Weekly Climate and Energy News Roundup #346

Brought to You by www.SEPP.org

By Ken Haapala, President, Science and Environmental Policy Project

Influence of Greenhouse Gases: The past two TWTWs discussed that when liquid water changes phases and turns into a gas, water vapor, it absorbs heat energy, which is not measured by temperature. By convention, the energy is called latent heat. Most, but not all, of the idealized process takes place in the tropics or what was once labeled the Torrid Zone, lying between the Tropic of Cancer and the Tropic of Capricorn. In the idealized model, solar energy transports the water vapor to the top of the troposphere (the lowest layer of the atmosphere) where the water vapor condenses into rain, or freezes into ice, releasing the latent heat.

This idealized process, which TWTW called the weather engine, apparently accounted for a major amplification of the greenhouse gas effect emphasized by climate modelers discussed in the 1979 Charney Report. The speculated impact is called the “hot spot” and is common to global climate models. As TWTW previously discussed, 40 years of comprehensive atmospheric temperature trends and 60 years of more narrow weather balloon temperature measurements by separate instruments do not reveal an unusual rate of warming at the speculated (hypothesized) region. Thus, the prediction fails and one should no longer assume the speculated warming exists.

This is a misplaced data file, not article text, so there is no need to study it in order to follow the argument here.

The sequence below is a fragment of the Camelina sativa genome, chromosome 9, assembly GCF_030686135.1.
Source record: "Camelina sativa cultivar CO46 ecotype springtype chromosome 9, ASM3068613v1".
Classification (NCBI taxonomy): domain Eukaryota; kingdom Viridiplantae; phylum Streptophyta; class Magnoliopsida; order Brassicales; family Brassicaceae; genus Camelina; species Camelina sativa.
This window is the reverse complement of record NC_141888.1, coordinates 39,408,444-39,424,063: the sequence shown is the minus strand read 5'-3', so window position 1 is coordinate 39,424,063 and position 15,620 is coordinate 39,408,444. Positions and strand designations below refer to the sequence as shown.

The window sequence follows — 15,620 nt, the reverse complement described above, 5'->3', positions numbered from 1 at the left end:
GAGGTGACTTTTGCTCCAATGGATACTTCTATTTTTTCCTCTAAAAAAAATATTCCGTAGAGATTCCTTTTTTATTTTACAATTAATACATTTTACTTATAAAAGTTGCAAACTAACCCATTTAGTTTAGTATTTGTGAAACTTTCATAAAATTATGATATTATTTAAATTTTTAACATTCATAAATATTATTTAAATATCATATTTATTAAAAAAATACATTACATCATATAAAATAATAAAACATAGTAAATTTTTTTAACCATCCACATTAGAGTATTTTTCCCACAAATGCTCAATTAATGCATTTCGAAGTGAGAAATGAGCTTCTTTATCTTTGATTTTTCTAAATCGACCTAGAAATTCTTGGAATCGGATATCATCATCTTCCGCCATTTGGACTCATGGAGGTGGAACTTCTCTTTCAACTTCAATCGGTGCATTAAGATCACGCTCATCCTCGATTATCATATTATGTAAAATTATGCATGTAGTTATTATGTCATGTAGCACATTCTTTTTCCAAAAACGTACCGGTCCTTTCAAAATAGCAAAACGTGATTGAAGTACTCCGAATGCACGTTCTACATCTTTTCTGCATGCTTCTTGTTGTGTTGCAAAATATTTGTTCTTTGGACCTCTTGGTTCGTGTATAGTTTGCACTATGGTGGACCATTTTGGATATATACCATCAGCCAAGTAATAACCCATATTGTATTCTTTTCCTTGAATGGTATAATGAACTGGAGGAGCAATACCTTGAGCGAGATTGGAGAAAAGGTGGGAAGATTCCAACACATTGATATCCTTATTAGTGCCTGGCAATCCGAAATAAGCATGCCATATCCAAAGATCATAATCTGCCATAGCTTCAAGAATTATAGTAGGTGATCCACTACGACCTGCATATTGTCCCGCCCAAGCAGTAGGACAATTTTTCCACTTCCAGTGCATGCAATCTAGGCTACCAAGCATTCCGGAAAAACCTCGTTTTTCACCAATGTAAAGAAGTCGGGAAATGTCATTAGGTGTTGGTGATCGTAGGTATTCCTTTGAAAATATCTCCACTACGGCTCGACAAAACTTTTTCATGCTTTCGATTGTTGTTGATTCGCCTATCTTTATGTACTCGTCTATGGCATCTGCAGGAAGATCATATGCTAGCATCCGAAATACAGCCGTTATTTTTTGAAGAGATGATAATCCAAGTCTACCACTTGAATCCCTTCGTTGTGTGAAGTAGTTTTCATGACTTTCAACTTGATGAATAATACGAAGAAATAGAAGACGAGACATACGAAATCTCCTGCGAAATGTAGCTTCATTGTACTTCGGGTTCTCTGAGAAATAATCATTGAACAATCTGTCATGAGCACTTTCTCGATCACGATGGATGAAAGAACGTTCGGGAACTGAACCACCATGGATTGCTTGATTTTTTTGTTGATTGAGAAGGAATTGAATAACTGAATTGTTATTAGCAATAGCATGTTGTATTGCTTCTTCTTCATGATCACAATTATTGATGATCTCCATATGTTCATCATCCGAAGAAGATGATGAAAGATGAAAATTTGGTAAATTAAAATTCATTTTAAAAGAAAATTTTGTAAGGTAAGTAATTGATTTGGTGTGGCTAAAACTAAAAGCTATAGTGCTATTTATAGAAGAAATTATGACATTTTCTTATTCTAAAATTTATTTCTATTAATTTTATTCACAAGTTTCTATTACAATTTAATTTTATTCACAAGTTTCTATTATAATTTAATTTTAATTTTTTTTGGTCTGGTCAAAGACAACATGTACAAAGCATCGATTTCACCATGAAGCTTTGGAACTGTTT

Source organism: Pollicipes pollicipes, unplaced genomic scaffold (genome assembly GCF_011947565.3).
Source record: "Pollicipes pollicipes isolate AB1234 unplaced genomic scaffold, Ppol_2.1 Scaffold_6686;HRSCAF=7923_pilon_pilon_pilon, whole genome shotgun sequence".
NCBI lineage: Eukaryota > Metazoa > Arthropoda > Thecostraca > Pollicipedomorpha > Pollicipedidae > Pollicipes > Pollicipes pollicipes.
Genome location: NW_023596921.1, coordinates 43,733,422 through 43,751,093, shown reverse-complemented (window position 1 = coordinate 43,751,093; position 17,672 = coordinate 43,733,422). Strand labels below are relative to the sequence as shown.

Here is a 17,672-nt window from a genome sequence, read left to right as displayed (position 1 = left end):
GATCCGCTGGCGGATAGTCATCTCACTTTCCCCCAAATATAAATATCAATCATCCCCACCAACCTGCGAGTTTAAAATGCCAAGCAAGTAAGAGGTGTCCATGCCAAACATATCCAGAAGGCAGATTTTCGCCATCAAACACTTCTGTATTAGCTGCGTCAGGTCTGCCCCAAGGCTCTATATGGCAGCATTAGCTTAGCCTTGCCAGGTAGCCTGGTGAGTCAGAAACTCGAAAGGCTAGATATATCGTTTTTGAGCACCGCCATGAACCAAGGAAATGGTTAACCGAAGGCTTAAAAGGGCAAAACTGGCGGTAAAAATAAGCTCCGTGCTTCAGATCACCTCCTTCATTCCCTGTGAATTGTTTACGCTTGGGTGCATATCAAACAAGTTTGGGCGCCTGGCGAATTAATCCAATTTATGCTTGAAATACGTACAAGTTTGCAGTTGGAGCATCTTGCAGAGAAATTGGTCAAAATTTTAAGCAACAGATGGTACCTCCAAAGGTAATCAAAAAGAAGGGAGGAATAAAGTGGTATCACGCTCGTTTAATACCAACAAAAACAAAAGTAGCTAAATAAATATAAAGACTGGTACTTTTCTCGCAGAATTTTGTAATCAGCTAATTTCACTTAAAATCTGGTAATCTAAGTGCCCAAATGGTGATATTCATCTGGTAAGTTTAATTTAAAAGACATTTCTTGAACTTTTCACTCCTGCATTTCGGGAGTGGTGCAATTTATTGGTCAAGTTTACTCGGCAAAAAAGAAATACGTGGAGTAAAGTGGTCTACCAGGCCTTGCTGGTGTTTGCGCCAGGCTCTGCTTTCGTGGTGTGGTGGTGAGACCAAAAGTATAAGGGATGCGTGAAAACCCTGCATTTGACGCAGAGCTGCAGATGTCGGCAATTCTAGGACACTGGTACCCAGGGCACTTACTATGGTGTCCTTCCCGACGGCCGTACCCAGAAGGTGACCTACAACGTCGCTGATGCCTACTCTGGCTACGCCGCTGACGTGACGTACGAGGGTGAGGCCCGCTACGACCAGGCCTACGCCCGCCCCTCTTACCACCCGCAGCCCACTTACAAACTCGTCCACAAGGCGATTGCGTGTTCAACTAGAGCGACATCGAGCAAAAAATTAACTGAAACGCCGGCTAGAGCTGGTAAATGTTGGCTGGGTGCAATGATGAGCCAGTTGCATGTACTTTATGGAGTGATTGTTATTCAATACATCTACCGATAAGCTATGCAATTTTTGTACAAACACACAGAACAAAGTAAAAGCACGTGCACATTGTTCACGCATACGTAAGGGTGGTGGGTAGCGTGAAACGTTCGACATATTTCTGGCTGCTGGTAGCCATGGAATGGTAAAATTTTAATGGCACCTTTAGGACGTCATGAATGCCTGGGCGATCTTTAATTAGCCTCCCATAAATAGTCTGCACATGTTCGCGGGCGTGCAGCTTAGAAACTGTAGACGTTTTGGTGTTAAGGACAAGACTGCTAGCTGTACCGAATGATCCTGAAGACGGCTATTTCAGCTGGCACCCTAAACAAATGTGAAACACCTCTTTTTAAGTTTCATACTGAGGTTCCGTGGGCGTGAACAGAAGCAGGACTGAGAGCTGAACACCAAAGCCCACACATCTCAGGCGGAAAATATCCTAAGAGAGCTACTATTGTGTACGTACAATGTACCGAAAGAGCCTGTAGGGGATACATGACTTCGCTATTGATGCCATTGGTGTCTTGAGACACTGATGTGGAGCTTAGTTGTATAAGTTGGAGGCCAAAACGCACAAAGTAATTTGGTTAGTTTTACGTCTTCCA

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Weekly Climate and Energy News Roundup #345

The Week That Was: 2019-01-26,Brought to You by www.SEPP.org

By Ken Haapala, President, Science and Environmental Policy Project

Quote of the Week: “Advances are made by answering questions. Discoveries are made by questioning answers.”— Bernhard Haisch, astrophysicist [H/t William Readdy]

Number of the Week: 250 Million MW short

Observations or Theory? Last week’s TWTW discussed the weather engine, a process illustrated in a graph in the Kiehl and Trenberth’s paper on the “Earth’s Annual Global Mean Energy Budget.” Energy from the sun causes water vapor and evapotranspiration to rise in the atmosphere, then condense into liquid water (or ice) in the upper troposphere giving off latent heat centered about 9 to 11 km (30,000 to 36,000 feet). This was the apparent source of the tropical “hot spot” used by climate modelers and the UN Intergovernmental Panel on Climate Change (IPCC) and its followers. It provided the argument in the 1979 Charney Report that an increase water vapor would dramatically increase the greenhouse gas effect of carbon dioxide (CO2).

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Weekly Climate and Energy News Roundup #343

The Week That Was: 2019-01-12, Brought to You by www.SEPP.org

By Ken Haapala, President, Science and Environmental Policy Project

Quote of the Week: “There is no such thing as consensus science. If it’s consensus, it isn’t science. If it’s science, itds isn’t consensus. Period.” — Michael Crichton. [H/t William Readdy]

Number of the Week: ZERO

Two Types of Energy Flow: Last week’s TWTW produced several responses with questions that need to be explained further. Forty years of comprehensive atmospheric temperature trends, the last twenty years with no statistically significant warming, and 60 years of balloon observations show that the global atmosphere is not the warming envisioned in the 1970s and early 1980s, for example, in the influential Charney Report of 1979. Yet, the assumptions in these speculated findings are embodied in the “theory” of climate science and the reports of the UN Intergovernmental Panel for Climate Change (IPCC) and the US Global Change Research Program (USGCRP). These government entities have failed to test their findings against atmospheric data, the data set that most clearly reflects the impact of greenhouse gases.